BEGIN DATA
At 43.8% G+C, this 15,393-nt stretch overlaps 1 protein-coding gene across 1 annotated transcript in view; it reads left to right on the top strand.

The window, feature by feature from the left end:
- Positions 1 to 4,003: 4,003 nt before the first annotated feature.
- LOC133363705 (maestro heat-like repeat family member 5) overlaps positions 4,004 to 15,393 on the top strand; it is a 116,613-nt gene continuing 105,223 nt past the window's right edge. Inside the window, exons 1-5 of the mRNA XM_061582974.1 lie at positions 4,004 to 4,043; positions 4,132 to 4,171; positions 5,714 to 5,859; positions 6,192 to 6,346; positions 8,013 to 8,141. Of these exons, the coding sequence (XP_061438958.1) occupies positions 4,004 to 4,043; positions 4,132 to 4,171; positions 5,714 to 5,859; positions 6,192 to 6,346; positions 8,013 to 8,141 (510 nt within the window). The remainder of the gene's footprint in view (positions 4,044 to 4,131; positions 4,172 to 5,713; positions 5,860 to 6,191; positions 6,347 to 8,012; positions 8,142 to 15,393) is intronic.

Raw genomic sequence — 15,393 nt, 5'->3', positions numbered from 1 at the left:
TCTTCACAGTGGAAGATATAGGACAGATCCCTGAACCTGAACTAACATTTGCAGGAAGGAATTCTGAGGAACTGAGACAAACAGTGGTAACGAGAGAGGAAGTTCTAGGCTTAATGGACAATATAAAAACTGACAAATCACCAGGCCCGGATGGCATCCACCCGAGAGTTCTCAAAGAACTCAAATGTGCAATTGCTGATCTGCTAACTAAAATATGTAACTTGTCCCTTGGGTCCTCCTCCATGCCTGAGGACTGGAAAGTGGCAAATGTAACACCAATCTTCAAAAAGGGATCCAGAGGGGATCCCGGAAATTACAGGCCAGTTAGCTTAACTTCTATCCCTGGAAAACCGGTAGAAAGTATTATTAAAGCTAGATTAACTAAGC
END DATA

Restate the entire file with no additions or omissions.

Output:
At 43.8% G+C, this 15,393-nt stretch overlaps 1 protein-coding gene across 1 annotated transcript in view; it reads left to right on the top strand.

The window, feature by feature from the left end:
- Positions 1 to 4,003: 4,003 nt before the first annotated feature.
- LOC133363705 (maestro heat-like repeat family member 5) overlaps positions 4,004 to 15,393 on the top strand; it is a 116,613-nt gene continuing 105,223 nt past the window's right edge. Inside the window, exons 1-5 of the mRNA XM_061582974.1 lie at positions 4,004 to 4,043; positions 4,132 to 4,171; positions 5,714 to 5,859; positions 6,192 to 6,346; positions 8,013 to 8,141. Of these exons, the coding sequence (XP_061438958.1) occupies positions 4,004 to 4,043; positions 4,132 to 4,171; positions 5,714 to 5,859; positions 6,192 to 6,346; positions 8,013 to 8,141 (510 nt within the window). The remainder of the gene's footprint in view (positions 4,044 to 4,131; positions 4,172 to 5,713; positions 5,860 to 6,191; positions 6,347 to 8,012; positions 8,142 to 15,393) is intronic.

Raw genomic sequence — 15,393 nt, 5'->3', positions numbered from 1 at the left:
TCTTCACAGTGGAAGATATAGGACAGATCCCTGAACCTGAACTAACATTTGCAGGAAGGAATTCTGAGGAACTGAGACAAACAGTGGTAACGAGAGAGGAAGTTCTAGGCTTAATGGACAATATAAAAACTGACAAATCACCAGGCCCGGATGGCATCCACCCGAGAGTTCTCAAAGAACTCAAATGTGCAATTGCTGATCTGCTAACTAAAATATGTAACTTGTCCCTTGGGTCCTCCTCCATGCCTGAGGACTGGAAAGTGGCAAATGTAACACCAATCTTCAAAAAGGGATCCAGAGGGGATCCCGGAAATTACAGGCCAGTTAGCTTAACTTCTATCCCTGGAAAACCGGTAGAAAGTATTATTAAAGCTAGATTAACTAAGC